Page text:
If you're going to start a new theater company, one of your most important decisions is also one of the earliest: the choice of your inaugural offering. That selection will serve to define your persona. It will tell potential audiences how serious your intentions are as well as what is expected of them. The fledgling St. Louis Actors' Studio, which debuted last week in the old Gaslight Square area, is making a bold statement by staging Edward Albee's A Delicate Balance, an ambitious drama that remains as scarifying today as it was when the play premiered 41 years ago.
It is a Friday night in suburbia. The ineffectual Tobias (Larry Dell) is trying to assuage the verbal venom that fires back and forth between his patrician wife Agnes (Lavonne Byers) and her boozy sister (Tamara Kenny). Still more rancor looms when word arrives that their shrill daughter Julia (Sarah Cannon) is about to seek refuge at home after yet another failed marriage. All this jarring domesticity is interrupted by the unexpected arrival of Agnes and Tobias' closest friends. Harry and Edna (Brad Johnston, Penney Kols) have escaped the inexplicable terror they suddenly felt in their own home. Without waiting for an invitation, they abruptly move in. Problems arise.
On its surface, this plot is clear enough. But Albee has always been a deceptively political writer. Beyond its probing of the boundaries of friendship, the primary concern of this 1966 play is to take stock of an America still shaken and dazed in the wake of President Kennedy's assassination. (The dead son in A Delicate Balance is not named John; that would be too obvious. Instead Julia's younger brother is named Teddy.) A Delicate Balance asks the question: How would you respond in time of crisis? Albee depicts a society in which the family structure is breaking down and no one knows how to set things right. A crippling fear of the future seeps through the pores of this play with the unstoppable, immutable force of flowing lava.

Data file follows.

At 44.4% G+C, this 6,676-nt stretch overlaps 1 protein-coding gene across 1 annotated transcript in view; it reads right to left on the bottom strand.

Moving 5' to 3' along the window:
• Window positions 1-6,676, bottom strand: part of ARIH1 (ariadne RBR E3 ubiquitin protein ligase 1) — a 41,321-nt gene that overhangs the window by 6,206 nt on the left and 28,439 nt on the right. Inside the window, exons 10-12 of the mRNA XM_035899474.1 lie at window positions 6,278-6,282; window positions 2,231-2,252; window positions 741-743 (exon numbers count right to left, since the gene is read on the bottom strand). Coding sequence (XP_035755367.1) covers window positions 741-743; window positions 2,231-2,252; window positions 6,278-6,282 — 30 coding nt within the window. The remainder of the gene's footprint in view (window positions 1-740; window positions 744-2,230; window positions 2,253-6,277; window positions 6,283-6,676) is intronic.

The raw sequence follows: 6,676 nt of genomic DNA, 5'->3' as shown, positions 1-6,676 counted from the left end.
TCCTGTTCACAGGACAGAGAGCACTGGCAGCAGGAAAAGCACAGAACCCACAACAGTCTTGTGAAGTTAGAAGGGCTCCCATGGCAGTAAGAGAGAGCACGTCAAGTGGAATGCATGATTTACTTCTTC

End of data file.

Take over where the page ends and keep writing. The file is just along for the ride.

In addition to evoking the moribund present, Albee also was startlingly prescient in predicting the future. The chilling references to terror and plague mark A Delicate Balance as the first American drama to anticipate the AIDS epidemic ten years before that plague began. All these decades later the play retains its immediacy, as there are now new national and international fears to spook us into timidity.
Note the copy of A Day in the Life of America, set off from the other volumes, on the upstage bookshelf. That book is not merely there to dress the set. The large glowing word AMERICA is a gold-embossed clue that A Delicate Balance is not really about the self-absorbed characters that inhabit Tobias' antiseptic living room; this story (which plays out over one weekend in the life of America) was and continues to be a warning to us: Daily life is indeed a delicate balancing act.
The opening-night audience seemed to understand this. Much is asked of those who attend this play. It runs nearly three hours; attention must be paid. Almost every sentence has an echo, and David Wassilak has directed the piece at a slowly measured pace so that those echoing reverberations can be heard and felt. Yet the audience sat rapt through all three acts. Their sense of involvement was palpable.
In an evening that is erratically acted, Lavonne Byers' Agnes is the production's true north. She alone senses the "dark silence" that infiltrates this world. It is often easy for Byers to home in on a character's weakness with a wink and a nod. Not so here. Her iron-willed matriarch is so disciplined as to be statue- still, with the result that we don't merely hear every line she says, we are able to consider every thought. "Everything becomes too late, finally," Agnes concedes in the waning moments. As Albee once explained, one of the play's themes is that "where choice is no longer possible, change is no longer possible."
But theatergoers do have a choice. Here is an infrequent opportunity to be challenged by a disturbing play of the highest order.
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